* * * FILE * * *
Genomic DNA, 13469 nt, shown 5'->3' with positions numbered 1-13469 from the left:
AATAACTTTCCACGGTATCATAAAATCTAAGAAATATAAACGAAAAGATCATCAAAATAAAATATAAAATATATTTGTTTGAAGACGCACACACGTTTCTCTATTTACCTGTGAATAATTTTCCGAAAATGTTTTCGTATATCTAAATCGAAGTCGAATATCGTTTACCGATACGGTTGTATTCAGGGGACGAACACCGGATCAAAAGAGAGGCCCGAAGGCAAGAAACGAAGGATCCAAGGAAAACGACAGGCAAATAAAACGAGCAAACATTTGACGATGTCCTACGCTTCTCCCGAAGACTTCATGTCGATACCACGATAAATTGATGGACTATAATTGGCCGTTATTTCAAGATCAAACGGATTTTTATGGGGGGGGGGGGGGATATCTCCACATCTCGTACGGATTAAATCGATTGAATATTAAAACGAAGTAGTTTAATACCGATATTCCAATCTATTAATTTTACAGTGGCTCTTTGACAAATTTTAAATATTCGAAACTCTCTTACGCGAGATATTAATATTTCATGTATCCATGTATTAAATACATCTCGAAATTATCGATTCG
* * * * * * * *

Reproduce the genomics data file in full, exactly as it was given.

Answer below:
Genomic DNA, 13469 nt, shown 5'->3' with positions numbered 1-13469 from the left:
AATAACTTTCCACGGTATCATAAAATCTAAGAAATATAAACGAAAAGATCATCAAAATAAAATATAAAATATATTTGTTTGAAGACGCACACACGTTTCTCTATTTACCTGTGAATAATTTTCCGAAAATGTTTTCGTATATCTAAATCGAAGTCGAATATCGTTTACCGATACGGTTGTATTCAGGGGACGAACACCGGATCAAAAGAGAGGCCCGAAGGCAAGAAACGAAGGATCCAAGGAAAACGACAGGCAAATAAAACGAGCAAACATTTGACGATGTCCTACGCTTCTCCCGAAGACTTCATGTCGATACCACGATAAATTGATGGACTATAATTGGCCGTTATTTCAAGATCAAACGGATTTTTATGGGGGGGGGGGGGGATATCTCCACATCTCGTACGGATTAAATCGATTGAATATTAAAACGAAGTAGTTTAATACCGATATTCCAATCTATTAATTTTACAGTGGCTCTTTGACAAATTTTAAATATTCGAAACTCTCTTACGCGAGATATTAATATTTCATGTATCCATGTATTAAATACATCTCGAAATTATCGATTCG